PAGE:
Yesterday, the Independent on Sunday published an editorial stating that the U.K. newspaper will no longer review gender-specific children’s books.
Literary editor Katy Guest writes, “I promise now that the newspaper and this website will not be reviewing any book which is explicitly aimed at just girls, or just boys “¦ Any Girls’ Book of Boring Princesses that crosses my desk will go straight into the recycling pile along with every Great Big Book of Snot for Boys.”
The editorial was in response to Let Books Be Books, a parent-led campaign and petition asking “children’s publishers to take the “˜Boys’ and “˜Girls’ labels off books.”
Guest joined the campaign alongside Parragon Books, a publishing house that sells Disney titles, and Usborne Books, the 2014 Independent Publishers Guild publisher of the year. The two companies agreed to cease marketing books specifically titled for boys or girls.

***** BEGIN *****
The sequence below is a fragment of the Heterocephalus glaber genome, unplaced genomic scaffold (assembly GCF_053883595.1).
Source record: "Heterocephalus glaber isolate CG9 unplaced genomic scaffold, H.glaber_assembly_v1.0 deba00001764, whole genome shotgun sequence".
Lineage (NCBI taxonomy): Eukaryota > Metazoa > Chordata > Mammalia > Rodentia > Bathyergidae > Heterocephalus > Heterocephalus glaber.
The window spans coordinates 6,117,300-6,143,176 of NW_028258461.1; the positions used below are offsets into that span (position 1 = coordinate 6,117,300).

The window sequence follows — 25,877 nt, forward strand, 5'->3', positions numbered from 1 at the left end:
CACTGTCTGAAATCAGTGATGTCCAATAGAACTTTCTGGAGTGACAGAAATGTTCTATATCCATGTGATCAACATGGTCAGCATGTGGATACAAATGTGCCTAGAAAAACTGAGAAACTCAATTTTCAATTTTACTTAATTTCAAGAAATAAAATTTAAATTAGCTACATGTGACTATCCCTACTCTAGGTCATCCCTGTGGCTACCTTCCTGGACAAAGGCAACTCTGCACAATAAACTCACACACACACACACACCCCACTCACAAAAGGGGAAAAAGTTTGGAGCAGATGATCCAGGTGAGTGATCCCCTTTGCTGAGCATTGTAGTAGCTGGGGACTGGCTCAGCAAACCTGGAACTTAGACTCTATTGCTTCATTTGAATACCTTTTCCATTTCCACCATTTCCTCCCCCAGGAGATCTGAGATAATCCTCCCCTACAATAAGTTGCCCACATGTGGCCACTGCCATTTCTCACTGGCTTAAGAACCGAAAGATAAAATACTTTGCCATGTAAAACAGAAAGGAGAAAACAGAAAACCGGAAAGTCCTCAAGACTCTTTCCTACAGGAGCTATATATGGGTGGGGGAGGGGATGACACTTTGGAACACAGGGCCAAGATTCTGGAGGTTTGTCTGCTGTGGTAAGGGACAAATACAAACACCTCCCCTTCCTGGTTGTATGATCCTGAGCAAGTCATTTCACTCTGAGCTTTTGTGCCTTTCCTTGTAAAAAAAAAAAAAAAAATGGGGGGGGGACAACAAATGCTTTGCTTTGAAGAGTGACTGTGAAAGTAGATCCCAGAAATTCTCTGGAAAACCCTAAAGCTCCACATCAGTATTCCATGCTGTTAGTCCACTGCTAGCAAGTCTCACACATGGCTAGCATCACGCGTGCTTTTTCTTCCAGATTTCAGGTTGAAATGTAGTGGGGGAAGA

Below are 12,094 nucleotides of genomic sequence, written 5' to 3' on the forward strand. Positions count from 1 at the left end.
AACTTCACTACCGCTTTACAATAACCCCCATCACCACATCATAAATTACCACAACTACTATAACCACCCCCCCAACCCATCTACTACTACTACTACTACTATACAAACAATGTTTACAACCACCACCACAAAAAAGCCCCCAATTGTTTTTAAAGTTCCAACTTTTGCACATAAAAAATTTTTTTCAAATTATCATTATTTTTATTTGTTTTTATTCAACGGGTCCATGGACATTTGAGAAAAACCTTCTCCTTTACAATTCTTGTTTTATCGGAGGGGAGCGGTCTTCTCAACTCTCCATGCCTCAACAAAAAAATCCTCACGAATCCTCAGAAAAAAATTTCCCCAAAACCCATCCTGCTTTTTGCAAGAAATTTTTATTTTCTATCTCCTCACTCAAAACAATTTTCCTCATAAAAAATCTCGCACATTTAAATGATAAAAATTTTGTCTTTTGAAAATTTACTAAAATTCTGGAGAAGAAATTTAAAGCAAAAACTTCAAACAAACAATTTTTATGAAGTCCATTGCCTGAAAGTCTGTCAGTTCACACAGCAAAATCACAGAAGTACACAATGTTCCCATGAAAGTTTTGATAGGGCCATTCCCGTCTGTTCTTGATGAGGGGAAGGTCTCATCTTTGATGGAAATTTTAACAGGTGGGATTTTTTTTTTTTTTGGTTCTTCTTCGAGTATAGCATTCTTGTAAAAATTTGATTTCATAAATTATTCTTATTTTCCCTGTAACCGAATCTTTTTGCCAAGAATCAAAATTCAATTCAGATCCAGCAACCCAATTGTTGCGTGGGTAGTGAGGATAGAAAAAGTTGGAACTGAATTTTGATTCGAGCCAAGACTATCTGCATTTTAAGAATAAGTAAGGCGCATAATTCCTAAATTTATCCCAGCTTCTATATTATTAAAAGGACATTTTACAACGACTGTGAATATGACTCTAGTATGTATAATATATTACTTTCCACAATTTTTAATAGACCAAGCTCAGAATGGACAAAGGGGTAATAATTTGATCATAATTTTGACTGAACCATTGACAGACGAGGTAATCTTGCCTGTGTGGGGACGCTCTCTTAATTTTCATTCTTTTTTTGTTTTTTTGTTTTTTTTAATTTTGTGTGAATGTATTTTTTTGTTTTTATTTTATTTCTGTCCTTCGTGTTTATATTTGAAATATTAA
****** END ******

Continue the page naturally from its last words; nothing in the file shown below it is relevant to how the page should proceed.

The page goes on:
In the editorial, Guest cites frustration with Buster Books owner Michael O’Mara, who claims that gender-specific books are easier to sell. O’Mara points to Amazon analytics to suggest that gender-directed shopping trends are “a fact of life.” Guest responded by calling Suzanne Collins’ The Hunger Games series a successful example of gender-neutral book marketing, noting that its heroine, Katniss Everdeen, offers a role model for girls that is not “passive, domestic and in front of a mirror.”
The U.K. children’s laureate Malorie Blackman, poet laureate Carol-Ann Duffy, and His Dark Materials author Philip Pullman have also announced support for Let Books Be Books. Retailer Waterstones has joined the charge with a promise to avoid gender-specific book displays.